The Camera never Lies

May 16, 2013  •  Leave a Comment

I read that online the other day and I couldn't help but think: yes it does!   Photographers can make a bright and cheery room seem dark and foreboding just by changing some camera settings.   Using various angles we can make things bigger or smaller, heck I can change the color of something if I really wanted to.   All of this inside the camera.  That's part of the fun of pictures.  Sure it's never going to put a giant elephant in the middle of your photo (though sometimes that might be fun), but that doesn't mean it doesn't lie.   The biggest lie from the camera though is the lie of omission.  While not telling something is technically not the same as lying, I am pretty sure if your friend hit your car but didn't tell you and later you found out, you would have considered that a lie.  The camera is good at this.

 

Take the photo that I loaded up on this post for example.   It is a pretty fall scene, with some colorful leaves and a small waterfall.   If I were to describe it I may say that its tranquil or serene.  It may conjure up thoughts of the deep woods, or some small little grouping of trees in a large field somewhere.   The camera will mislead you into believing that, it is lying to you.   This creek could be in the middle of the city.   Fifty feet to the right of that falls could be a parking lot for the local shopping mall, you can't tell because it's out of frame.   Maybe there isn't a mall next to it, maybe directly overhead is the overpass of a busy interstate.  That tranquil waterfall now is loud and obnoxious because of all the car noise.  The camera lies.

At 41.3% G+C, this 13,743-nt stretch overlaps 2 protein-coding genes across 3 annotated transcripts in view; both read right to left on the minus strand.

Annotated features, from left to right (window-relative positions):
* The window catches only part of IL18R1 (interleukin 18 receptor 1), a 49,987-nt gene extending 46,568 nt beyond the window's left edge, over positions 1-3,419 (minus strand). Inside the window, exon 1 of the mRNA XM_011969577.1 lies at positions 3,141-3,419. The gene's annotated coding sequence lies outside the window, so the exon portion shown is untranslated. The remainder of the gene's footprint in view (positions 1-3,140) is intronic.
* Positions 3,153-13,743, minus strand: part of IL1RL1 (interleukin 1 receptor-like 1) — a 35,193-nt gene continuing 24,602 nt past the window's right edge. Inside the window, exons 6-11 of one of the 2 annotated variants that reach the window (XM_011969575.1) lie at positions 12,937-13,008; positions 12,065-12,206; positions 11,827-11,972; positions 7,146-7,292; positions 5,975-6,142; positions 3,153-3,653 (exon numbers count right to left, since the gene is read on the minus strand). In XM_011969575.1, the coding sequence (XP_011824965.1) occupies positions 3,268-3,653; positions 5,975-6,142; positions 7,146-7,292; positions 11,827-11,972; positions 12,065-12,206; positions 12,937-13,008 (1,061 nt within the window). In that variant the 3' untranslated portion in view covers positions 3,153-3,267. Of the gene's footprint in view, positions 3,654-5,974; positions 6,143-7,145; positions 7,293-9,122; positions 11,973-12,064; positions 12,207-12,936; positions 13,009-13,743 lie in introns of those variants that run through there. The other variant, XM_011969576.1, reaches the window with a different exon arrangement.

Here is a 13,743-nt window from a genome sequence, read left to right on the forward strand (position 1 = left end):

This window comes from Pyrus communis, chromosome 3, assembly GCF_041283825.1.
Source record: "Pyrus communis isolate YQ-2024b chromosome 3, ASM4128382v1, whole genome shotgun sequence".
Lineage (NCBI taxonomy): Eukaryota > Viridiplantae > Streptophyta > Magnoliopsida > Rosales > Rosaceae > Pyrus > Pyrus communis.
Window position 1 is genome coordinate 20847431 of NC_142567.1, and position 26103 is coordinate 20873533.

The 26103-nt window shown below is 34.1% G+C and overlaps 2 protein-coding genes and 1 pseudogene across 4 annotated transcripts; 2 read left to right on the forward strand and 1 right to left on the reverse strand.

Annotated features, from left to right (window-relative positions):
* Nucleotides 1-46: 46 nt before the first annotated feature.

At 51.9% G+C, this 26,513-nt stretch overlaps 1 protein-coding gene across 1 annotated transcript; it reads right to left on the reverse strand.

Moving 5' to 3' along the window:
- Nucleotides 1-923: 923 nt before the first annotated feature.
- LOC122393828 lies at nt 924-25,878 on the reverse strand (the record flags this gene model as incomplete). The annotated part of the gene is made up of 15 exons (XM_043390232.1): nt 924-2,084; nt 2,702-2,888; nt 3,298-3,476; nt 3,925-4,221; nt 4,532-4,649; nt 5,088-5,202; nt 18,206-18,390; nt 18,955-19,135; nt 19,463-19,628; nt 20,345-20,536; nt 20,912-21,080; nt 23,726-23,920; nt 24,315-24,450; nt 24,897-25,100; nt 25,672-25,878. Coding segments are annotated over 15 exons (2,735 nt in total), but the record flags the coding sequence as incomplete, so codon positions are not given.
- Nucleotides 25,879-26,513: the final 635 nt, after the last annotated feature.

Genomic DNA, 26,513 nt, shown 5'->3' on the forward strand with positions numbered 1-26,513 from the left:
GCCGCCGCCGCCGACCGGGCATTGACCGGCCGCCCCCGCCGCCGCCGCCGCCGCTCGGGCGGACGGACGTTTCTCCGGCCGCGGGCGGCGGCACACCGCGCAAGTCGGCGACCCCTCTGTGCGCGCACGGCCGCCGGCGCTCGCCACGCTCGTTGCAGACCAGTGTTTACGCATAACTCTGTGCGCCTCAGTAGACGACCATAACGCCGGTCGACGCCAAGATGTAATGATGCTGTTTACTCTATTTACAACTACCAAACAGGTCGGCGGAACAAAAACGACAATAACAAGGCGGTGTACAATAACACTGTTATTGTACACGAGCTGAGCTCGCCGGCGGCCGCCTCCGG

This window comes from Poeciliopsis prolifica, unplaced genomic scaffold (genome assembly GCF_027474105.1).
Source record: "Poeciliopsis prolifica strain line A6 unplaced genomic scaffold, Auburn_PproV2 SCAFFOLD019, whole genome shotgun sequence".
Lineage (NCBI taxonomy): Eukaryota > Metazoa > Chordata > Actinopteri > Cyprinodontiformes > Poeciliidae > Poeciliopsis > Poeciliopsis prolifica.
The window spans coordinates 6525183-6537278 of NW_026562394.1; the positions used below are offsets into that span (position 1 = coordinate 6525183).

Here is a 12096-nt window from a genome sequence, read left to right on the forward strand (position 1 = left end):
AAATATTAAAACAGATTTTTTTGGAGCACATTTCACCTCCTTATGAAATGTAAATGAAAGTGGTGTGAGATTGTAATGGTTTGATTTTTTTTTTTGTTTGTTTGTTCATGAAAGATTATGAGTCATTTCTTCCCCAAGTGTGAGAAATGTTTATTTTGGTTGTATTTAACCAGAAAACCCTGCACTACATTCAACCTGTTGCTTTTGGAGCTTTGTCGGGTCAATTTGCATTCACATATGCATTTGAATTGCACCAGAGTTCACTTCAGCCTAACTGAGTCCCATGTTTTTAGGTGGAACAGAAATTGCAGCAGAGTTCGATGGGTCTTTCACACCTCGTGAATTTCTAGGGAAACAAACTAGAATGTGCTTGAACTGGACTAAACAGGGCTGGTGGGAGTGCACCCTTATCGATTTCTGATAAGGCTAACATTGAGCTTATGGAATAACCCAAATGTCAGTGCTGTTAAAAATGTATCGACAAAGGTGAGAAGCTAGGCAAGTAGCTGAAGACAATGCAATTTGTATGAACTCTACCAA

Why is this important to know?   Well for one thing you can use those lies to your advantage.   If this creek is next to a mall or interstate people won't know that fact if you frame the picture correctly.  Adjusting the angles and viewpoints can change your picture greatly.   So remember that when you want to take pictures but don't have time to drive all over.  Good pictures can be around the corner, it's just how well your camera lies.


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